GOLDMAN: He smiled and laughed. He caught fly balls with his glove at his waist - the famed basket catch. When he ran, his baseball cap came off - by design. Here he is in the NPR interview with host Robert Siegel.


MAYS: I made the clubhouse guy fit me a cap that, when I ran, it flies right off. Well, people love that type of stuff, you know? And...

ROBERT SIEGEL: But you did have the cap designed in such a way so that, when you ran, it would fly off your head.

MAYS: Well, now, you have to tilt your head a little bit because you got to get the wind in there.

GOLDMAN: This showmanship was born on an Alabama Negro League team, the Birmingham Black Barons. That's where Mays first started playing professionally as a teenager. Fans would go to the games for entertainment, and the players delivered. But Jim Hirsch says the Mays effervescence and energy often disappeared away from the ballpark.

HIRSCH: Willie loved the spotlight of center field, but he hated the scrutiny of stardom.

GOLDMAN: Although Mays was endlessly loyal to close friends, he was an intensely private person who kept people at arm's length - partly, Hirsch says, because of how Mays was raised in the segregated South of the 1930s and '40s.

HIRSCH: He was told by his elders, if you want to survive in a white man's world, you had to keep your head down and your mouth shut. And he kept those words to heart his entire life.

GOLDMAN: His reticence led to criticism by another baseball icon. Jackie Robinson, who broke Major League Baseball's color barrier in 1947, criticized Mays for being a prominent Black athlete during the volatile 1960s who didn't use his platform to speak out publicly on civil rights.


MAYS: Jackie was a guy that would speak his mind very clearly.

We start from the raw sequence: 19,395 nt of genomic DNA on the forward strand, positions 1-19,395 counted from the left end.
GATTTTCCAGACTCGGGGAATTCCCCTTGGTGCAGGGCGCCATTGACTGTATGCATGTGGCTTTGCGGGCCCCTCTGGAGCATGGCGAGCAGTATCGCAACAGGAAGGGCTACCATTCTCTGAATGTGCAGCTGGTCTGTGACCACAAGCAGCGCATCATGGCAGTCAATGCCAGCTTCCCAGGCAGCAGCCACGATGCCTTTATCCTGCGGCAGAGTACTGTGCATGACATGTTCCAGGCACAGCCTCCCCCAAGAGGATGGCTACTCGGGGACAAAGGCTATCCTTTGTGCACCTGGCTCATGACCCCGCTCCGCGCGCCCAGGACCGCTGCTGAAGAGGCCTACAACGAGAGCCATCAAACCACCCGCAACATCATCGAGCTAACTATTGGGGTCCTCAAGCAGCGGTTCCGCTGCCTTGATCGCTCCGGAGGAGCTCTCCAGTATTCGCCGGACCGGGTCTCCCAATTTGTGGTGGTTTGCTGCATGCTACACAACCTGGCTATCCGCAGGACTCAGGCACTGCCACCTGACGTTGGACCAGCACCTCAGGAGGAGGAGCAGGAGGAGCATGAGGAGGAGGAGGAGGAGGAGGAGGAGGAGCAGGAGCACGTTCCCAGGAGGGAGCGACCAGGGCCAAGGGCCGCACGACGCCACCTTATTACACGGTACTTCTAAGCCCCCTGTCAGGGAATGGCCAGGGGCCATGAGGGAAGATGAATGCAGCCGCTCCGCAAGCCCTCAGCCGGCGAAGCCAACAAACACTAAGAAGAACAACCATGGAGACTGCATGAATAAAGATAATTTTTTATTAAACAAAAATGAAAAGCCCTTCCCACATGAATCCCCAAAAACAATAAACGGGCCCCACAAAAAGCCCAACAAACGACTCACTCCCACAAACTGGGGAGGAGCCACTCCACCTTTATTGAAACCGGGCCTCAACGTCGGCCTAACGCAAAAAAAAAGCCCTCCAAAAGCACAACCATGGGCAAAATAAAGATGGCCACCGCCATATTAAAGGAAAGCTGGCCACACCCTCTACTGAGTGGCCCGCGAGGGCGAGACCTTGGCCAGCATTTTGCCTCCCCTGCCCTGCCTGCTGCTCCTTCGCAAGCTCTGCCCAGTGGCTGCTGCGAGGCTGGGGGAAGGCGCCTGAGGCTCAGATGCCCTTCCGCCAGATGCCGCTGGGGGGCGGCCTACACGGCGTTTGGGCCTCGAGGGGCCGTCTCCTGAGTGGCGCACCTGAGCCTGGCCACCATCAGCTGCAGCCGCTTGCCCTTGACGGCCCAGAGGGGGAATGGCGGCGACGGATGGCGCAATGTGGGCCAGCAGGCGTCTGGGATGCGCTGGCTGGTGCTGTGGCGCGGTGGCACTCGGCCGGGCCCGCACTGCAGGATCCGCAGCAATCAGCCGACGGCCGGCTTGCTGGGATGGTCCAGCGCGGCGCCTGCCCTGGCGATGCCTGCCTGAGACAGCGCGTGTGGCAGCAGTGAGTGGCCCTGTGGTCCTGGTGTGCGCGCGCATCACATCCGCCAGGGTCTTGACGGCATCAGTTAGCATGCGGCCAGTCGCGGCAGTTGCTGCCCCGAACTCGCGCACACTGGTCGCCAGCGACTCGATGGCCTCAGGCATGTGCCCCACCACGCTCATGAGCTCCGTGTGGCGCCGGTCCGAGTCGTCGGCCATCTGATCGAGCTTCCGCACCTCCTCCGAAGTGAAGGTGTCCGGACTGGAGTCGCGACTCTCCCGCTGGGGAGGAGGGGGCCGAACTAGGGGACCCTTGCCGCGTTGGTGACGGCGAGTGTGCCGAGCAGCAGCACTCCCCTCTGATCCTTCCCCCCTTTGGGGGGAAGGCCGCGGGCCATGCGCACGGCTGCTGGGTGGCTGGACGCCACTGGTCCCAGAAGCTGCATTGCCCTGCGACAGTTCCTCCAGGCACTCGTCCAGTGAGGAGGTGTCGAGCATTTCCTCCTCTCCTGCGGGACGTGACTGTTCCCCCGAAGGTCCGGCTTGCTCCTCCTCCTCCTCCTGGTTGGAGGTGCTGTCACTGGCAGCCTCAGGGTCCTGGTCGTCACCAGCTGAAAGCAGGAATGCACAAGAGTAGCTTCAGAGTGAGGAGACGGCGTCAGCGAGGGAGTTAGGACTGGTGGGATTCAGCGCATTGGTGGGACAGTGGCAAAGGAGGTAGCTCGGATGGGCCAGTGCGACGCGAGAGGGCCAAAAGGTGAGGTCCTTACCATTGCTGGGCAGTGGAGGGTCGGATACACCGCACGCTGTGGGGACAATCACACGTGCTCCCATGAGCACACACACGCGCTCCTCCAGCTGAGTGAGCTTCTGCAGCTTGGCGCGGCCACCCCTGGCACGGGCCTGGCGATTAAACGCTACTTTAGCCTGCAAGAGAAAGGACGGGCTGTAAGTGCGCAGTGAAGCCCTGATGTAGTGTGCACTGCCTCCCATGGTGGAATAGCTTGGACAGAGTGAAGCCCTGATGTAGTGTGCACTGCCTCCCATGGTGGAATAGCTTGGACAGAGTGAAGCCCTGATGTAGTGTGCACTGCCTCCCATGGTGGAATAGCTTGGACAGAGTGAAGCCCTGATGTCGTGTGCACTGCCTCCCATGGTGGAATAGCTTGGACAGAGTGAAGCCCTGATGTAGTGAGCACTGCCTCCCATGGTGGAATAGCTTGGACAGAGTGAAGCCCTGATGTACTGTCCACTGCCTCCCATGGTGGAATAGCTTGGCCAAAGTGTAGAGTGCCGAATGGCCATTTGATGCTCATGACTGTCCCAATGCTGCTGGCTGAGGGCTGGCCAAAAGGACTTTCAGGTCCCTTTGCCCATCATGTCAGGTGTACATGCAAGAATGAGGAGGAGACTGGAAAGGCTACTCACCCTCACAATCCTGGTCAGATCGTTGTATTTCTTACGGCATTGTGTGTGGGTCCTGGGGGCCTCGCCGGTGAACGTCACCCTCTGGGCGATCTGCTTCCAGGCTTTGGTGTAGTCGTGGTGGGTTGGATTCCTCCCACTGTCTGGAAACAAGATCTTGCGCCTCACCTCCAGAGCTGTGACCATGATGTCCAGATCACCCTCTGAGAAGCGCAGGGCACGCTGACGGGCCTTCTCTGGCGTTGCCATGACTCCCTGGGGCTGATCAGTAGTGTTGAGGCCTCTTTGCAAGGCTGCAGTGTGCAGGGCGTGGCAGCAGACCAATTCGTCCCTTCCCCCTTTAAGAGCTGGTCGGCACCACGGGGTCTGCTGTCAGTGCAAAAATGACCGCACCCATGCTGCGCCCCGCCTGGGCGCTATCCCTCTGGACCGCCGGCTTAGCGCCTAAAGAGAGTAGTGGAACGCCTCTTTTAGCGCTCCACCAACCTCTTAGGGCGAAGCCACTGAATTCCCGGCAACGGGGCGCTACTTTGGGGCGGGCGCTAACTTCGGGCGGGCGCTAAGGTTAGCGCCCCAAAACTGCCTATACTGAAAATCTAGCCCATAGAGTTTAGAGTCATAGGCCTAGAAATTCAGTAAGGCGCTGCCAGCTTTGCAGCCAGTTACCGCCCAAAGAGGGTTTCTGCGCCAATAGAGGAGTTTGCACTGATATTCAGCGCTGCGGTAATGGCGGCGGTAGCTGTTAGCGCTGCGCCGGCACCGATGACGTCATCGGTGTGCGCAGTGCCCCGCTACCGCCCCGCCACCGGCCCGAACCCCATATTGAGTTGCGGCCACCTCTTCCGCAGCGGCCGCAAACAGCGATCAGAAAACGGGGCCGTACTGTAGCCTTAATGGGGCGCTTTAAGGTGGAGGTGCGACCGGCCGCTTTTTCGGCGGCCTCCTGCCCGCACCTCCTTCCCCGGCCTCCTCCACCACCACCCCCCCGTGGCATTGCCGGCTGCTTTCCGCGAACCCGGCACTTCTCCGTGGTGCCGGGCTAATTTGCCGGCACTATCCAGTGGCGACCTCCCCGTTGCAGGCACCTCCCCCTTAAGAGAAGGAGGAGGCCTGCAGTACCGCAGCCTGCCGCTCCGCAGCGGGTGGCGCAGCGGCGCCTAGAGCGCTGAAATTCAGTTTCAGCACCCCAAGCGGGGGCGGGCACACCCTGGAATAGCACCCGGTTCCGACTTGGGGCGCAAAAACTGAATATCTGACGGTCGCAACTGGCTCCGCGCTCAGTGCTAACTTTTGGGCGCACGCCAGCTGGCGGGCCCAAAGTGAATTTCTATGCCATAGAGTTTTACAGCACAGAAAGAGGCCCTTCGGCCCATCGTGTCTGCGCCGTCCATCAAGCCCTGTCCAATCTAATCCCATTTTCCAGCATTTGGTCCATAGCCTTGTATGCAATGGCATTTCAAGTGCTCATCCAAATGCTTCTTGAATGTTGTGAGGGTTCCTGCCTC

GOLDMAN: This was Mays again in 2010.


MAYS: I applaud him. I don't know if I could have done the things that he did when he came in. But, you know, what am I going to change? I can't change the world. I can live the way I live and hope that I can help people of all races all the time.

GOLDMAN: Barack Obama, America's first African American president, acknowledged Mays helped him. This was Obama in 2015 when he awarded Mays the Presidential Medal of Freedom, the highest civilian honor in the U.S.


BARACK OBAMA: A few years ago, Willie rode with me on Air Force One. I told him then what I'll tell all of you now. It is because of giants like Willie that someone like me could even think about running for president.


GOLDMAN: Willie Mays played major-league baseball for 22 seasons and did it better than almost anyone else. He valued his longevity and durability, telling Hirsch he was proud he came into the league with a 32-inch waist and left the league with a 32-inch waist. But baseball fans today are honoring 24 - Willie Mays' uniform number - and not just 24 - the great 24.

Tom Goldman, NPR News.

(SOUNDBITE OF MUSIC) Transcript provided by NPR, Copyright NPR.

NPR transcripts are created on a rush deadline by an NPR contractor. This text may not be in its final form and may be updated or revised in the future. Accuracy and availability may vary. The authoritative record of NPR’s programming is the audio record.

Tom Goldman
Tom Goldman is NPR's sports correspondent. His reports can be heard throughout NPR's news programming, including Morning Edition and All Things Considered, and on NPR.org.